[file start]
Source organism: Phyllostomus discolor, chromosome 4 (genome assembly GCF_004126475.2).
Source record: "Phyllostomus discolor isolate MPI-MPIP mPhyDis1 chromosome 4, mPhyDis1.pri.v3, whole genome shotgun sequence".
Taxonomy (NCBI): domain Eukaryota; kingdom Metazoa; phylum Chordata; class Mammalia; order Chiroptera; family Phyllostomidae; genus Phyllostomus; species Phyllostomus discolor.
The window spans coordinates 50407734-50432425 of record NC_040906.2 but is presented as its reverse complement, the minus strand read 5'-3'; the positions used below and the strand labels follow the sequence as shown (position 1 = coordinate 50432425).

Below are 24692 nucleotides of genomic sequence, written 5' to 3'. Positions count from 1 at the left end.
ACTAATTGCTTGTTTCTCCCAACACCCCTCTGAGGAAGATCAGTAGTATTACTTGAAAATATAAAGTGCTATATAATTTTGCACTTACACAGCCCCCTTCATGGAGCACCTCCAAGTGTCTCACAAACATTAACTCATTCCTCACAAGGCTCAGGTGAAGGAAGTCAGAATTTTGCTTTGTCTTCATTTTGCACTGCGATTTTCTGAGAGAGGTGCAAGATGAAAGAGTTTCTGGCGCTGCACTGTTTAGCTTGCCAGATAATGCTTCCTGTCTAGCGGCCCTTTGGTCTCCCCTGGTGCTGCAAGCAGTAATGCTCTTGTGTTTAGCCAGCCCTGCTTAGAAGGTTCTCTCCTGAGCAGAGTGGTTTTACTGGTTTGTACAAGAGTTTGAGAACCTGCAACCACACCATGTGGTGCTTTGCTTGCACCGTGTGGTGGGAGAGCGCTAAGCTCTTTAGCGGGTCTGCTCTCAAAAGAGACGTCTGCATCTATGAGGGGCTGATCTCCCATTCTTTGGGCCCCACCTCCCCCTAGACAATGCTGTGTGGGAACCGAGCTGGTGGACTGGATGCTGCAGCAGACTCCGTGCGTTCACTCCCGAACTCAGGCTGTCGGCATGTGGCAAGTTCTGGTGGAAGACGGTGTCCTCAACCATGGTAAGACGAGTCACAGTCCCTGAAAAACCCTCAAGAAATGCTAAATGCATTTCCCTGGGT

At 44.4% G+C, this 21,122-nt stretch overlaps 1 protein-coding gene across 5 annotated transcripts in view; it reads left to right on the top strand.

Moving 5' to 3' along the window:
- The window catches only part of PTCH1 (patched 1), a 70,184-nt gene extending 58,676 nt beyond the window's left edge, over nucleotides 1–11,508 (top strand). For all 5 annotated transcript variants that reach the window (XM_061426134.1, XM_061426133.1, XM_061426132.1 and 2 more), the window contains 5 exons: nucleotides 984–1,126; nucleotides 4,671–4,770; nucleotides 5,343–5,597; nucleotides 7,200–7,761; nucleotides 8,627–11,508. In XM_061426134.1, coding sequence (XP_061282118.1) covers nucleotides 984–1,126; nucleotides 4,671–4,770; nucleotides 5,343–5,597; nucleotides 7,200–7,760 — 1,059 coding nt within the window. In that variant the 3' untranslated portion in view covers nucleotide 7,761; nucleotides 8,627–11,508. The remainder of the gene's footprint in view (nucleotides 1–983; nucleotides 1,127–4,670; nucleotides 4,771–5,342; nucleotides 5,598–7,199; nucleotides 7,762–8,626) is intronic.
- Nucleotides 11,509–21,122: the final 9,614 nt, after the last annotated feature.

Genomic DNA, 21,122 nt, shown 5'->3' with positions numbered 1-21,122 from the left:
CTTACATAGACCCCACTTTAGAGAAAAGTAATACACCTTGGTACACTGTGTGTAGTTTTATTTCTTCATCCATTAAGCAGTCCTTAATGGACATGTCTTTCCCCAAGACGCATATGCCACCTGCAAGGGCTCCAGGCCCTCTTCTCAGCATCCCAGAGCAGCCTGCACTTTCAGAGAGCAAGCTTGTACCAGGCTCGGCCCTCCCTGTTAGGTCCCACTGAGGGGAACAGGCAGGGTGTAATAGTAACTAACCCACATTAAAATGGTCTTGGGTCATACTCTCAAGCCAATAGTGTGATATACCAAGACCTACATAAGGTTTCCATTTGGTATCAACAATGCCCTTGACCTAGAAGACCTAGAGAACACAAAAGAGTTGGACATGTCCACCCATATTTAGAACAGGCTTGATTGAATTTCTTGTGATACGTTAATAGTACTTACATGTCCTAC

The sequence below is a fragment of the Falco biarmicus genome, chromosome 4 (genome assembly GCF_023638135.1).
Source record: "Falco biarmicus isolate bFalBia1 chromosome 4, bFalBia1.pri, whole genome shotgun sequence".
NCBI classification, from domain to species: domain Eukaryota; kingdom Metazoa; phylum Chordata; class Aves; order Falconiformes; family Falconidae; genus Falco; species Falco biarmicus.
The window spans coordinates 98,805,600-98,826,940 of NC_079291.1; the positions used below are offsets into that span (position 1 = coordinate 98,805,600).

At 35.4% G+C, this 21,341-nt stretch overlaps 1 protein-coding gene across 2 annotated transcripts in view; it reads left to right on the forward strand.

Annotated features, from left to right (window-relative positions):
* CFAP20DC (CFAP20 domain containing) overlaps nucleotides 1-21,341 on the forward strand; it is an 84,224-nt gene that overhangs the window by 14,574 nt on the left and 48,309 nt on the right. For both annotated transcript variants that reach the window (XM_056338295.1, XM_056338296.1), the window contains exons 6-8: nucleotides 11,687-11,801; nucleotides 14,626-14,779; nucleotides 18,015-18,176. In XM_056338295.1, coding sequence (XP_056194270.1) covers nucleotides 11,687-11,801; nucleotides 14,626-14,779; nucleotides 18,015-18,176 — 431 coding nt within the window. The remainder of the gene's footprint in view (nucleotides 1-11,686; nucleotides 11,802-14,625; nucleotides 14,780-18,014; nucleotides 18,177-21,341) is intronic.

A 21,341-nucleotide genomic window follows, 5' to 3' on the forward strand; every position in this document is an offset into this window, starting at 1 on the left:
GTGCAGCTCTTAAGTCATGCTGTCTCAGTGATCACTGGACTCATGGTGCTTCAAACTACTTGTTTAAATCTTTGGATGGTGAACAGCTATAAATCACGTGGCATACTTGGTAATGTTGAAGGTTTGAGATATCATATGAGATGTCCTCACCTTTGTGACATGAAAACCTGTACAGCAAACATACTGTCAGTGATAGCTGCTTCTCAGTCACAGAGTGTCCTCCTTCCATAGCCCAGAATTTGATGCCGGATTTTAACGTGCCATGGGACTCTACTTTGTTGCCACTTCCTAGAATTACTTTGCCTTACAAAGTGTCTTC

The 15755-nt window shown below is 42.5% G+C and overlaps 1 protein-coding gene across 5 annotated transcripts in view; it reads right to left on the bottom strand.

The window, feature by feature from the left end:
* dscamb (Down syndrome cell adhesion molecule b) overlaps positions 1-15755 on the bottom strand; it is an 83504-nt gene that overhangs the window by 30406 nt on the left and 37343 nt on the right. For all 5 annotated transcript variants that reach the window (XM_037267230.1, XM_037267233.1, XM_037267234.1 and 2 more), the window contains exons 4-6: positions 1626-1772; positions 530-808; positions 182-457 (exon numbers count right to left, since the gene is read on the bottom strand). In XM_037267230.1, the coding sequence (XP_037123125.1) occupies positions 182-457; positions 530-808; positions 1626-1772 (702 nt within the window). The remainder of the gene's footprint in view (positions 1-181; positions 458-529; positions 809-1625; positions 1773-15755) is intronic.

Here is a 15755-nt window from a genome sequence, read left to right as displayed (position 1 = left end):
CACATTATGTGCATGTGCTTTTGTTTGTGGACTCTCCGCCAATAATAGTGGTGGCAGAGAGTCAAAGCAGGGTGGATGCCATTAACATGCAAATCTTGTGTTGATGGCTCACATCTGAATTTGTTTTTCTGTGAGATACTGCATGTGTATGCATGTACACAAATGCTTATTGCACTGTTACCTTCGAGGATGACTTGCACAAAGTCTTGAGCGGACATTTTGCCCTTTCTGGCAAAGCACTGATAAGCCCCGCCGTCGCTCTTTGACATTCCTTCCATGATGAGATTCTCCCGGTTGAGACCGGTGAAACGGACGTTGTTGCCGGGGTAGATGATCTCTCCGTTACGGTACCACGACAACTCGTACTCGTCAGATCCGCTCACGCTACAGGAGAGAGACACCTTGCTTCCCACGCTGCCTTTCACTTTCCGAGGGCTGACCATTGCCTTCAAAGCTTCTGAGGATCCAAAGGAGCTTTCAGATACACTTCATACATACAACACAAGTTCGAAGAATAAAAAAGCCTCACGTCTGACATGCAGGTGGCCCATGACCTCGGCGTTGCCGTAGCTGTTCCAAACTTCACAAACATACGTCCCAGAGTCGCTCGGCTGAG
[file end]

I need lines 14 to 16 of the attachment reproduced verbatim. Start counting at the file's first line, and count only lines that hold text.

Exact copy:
Source record: "Falco biarmicus isolate bFalBia1 chromosome 4, bFalBia1.pri, whole genome shotgun sequence".
NCBI classification, from domain to species: domain Eukaryota; kingdom Metazoa; phylum Chordata; class Aves; order Falconiformes; family Falconidae; genus Falco; species Falco biarmicus.
The window spans coordinates 98,805,600-98,826,940 of NC_079291.1; the positions used below are offsets into that span (position 1 = coordinate 98,805,600).